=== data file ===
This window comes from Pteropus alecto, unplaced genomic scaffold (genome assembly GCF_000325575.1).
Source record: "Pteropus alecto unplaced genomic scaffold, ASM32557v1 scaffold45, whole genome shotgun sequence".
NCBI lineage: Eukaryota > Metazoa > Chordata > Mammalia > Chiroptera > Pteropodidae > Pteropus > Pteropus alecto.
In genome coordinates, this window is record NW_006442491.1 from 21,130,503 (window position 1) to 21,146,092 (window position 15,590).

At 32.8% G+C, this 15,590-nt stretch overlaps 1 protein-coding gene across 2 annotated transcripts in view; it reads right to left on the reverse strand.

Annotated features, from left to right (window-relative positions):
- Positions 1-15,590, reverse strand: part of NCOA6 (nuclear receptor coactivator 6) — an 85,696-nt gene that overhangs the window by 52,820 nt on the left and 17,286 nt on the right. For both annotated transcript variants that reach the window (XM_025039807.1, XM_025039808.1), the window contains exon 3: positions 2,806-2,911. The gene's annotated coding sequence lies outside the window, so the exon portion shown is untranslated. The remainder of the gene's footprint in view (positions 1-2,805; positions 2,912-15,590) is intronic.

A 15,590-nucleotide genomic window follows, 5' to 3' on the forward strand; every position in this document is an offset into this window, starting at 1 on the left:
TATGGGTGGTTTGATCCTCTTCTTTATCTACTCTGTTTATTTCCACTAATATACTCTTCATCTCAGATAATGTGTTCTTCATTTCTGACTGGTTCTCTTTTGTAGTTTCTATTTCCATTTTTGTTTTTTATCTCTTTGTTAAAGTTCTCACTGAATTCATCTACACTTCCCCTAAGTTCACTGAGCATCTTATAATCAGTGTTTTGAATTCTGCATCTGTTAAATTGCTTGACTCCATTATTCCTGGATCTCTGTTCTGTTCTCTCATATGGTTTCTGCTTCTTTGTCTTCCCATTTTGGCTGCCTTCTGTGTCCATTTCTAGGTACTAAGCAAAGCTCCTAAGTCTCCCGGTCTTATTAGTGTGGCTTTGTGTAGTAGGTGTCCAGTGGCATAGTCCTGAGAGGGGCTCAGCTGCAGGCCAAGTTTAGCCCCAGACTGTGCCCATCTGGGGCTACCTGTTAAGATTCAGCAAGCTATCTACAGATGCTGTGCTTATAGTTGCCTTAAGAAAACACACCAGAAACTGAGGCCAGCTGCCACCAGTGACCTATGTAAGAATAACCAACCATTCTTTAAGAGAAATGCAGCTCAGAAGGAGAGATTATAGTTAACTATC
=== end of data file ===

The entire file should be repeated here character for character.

This window comes from Pteropus alecto, unplaced genomic scaffold (genome assembly GCF_000325575.1).
Source record: "Pteropus alecto unplaced genomic scaffold, ASM32557v1 scaffold45, whole genome shotgun sequence".
NCBI lineage: Eukaryota > Metazoa > Chordata > Mammalia > Chiroptera > Pteropodidae > Pteropus > Pteropus alecto.
In genome coordinates, this window is record NW_006442491.1 from 21,130,503 (window position 1) to 21,146,092 (window position 15,590).

At 32.8% G+C, this 15,590-nt stretch overlaps 1 protein-coding gene across 2 annotated transcripts in view; it reads right to left on the reverse strand.

Annotated features, from left to right (window-relative positions):
- Positions 1-15,590, reverse strand: part of NCOA6 (nuclear receptor coactivator 6) — an 85,696-nt gene that overhangs the window by 52,820 nt on the left and 17,286 nt on the right. For both annotated transcript variants that reach the window (XM_025039807.1, XM_025039808.1), the window contains exon 3: positions 2,806-2,911. The gene's annotated coding sequence lies outside the window, so the exon portion shown is untranslated. The remainder of the gene's footprint in view (positions 1-2,805; positions 2,912-15,590) is intronic.

A 15,590-nucleotide genomic window follows, 5' to 3' on the forward strand; every position in this document is an offset into this window, starting at 1 on the left:
TATGGGTGGTTTGATCCTCTTCTTTATCTACTCTGTTTATTTCCACTAATATACTCTTCATCTCAGATAATGTGTTCTTCATTTCTGACTGGTTCTCTTTTGTAGTTTCTATTTCCATTTTTGTTTTTTATCTCTTTGTTAAAGTTCTCACTGAATTCATCTACACTTCCCCTAAGTTCACTGAGCATCTTATAATCAGTGTTTTGAATTCTGCATCTGTTAAATTGCTTGACTCCATTATTCCTGGATCTCTGTTCTGTTCTCTCATATGGTTTCTGCTTCTTTGTCTTCCCATTTTGGCTGCCTTCTGTGTCCATTTCTAGGTACTAAGCAAAGCTCCTAAGTCTCCCGGTCTTATTAGTGTGGCTTTGTGTAGTAGGTGTCCAGTGGCATAGTCCTGAGAGGGGCTCAGCTGCAGGCCAAGTTTAGCCCCAGACTGTGCCCATCTGGGGCTACCTGTTAAGATTCAGCAAGCTATCTACAGATGCTGTGCTTATAGTTGCCTTAAGAAAACACACCAGAAACTGAGGCCAGCTGCCACCAGTGACCTATGTAAGAATAACCAACCATTCTTTAAGAGAAATGCAGCTCAGAAGGAGAGATTATAGTTAACTATC